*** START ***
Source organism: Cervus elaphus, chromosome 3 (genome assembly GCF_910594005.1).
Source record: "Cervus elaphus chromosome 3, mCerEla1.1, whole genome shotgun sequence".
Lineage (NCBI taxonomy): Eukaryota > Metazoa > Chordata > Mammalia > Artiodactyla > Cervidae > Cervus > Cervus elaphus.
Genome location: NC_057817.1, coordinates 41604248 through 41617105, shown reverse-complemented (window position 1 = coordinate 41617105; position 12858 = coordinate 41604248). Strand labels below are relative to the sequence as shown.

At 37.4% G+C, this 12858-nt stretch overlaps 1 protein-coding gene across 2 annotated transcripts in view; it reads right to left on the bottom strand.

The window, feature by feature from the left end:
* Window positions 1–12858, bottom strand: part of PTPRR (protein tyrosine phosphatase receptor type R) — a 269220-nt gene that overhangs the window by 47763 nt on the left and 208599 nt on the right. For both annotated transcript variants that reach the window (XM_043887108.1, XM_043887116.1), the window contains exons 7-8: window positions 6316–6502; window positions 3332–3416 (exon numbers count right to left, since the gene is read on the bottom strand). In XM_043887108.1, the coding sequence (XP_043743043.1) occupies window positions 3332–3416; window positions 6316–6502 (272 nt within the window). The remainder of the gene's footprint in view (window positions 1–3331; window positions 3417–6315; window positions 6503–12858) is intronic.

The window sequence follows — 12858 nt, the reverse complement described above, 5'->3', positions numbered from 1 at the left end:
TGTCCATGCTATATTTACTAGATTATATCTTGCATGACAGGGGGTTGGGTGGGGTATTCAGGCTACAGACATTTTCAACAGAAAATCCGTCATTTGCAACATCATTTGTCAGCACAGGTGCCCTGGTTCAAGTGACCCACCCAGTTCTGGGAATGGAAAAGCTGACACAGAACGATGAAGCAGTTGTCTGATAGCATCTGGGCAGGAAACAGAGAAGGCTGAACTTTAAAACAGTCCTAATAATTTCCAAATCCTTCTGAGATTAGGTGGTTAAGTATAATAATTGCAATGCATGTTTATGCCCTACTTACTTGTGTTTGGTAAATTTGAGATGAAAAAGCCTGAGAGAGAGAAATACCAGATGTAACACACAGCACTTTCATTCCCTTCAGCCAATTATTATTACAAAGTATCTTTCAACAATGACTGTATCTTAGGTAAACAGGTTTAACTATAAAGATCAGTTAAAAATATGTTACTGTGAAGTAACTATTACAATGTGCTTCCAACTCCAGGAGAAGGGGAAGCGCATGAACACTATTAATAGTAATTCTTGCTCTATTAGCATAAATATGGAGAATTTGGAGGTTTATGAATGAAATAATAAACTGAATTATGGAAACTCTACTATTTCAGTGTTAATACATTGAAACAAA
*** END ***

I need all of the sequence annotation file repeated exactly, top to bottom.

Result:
Source organism: Cervus elaphus, chromosome 3 (genome assembly GCF_910594005.1).
Source record: "Cervus elaphus chromosome 3, mCerEla1.1, whole genome shotgun sequence".
Lineage (NCBI taxonomy): Eukaryota > Metazoa > Chordata > Mammalia > Artiodactyla > Cervidae > Cervus > Cervus elaphus.
Genome location: NC_057817.1, coordinates 41604248 through 41617105, shown reverse-complemented (window position 1 = coordinate 41617105; position 12858 = coordinate 41604248). Strand labels below are relative to the sequence as shown.

At 37.4% G+C, this 12858-nt stretch overlaps 1 protein-coding gene across 2 annotated transcripts in view; it reads right to left on the bottom strand.

The window, feature by feature from the left end:
* Window positions 1–12858, bottom strand: part of PTPRR (protein tyrosine phosphatase receptor type R) — a 269220-nt gene that overhangs the window by 47763 nt on the left and 208599 nt on the right. For both annotated transcript variants that reach the window (XM_043887108.1, XM_043887116.1), the window contains exons 7-8: window positions 6316–6502; window positions 3332–3416 (exon numbers count right to left, since the gene is read on the bottom strand). In XM_043887108.1, the coding sequence (XP_043743043.1) occupies window positions 3332–3416; window positions 6316–6502 (272 nt within the window). The remainder of the gene's footprint in view (window positions 1–3331; window positions 3417–6315; window positions 6503–12858) is intronic.

The window sequence follows — 12858 nt, the reverse complement described above, 5'->3', positions numbered from 1 at the left end:
TGTCCATGCTATATTTACTAGATTATATCTTGCATGACAGGGGGTTGGGTGGGGTATTCAGGCTACAGACATTTTCAACAGAAAATCCGTCATTTGCAACATCATTTGTCAGCACAGGTGCCCTGGTTCAAGTGACCCACCCAGTTCTGGGAATGGAAAAGCTGACACAGAACGATGAAGCAGTTGTCTGATAGCATCTGGGCAGGAAACAGAGAAGGCTGAACTTTAAAACAGTCCTAATAATTTCCAAATCCTTCTGAGATTAGGTGGTTAAGTATAATAATTGCAATGCATGTTTATGCCCTACTTACTTGTGTTTGGTAAATTTGAGATGAAAAAGCCTGAGAGAGAGAAATACCAGATGTAACACACAGCACTTTCATTCCCTTCAGCCAATTATTATTACAAAGTATCTTTCAACAATGACTGTATCTTAGGTAAACAGGTTTAACTATAAAGATCAGTTAAAAATATGTTACTGTGAAGTAACTATTACAATGTGCTTCCAACTCCAGGAGAAGGGGAAGCGCATGAACACTATTAATAGTAATTCTTGCTCTATTAGCATAAATATGGAGAATTTGGAGGTTTATGAATGAAATAATAAACTGAATTATGGAAACTCTACTATTTCAGTGTTAATACATTGAAACAAA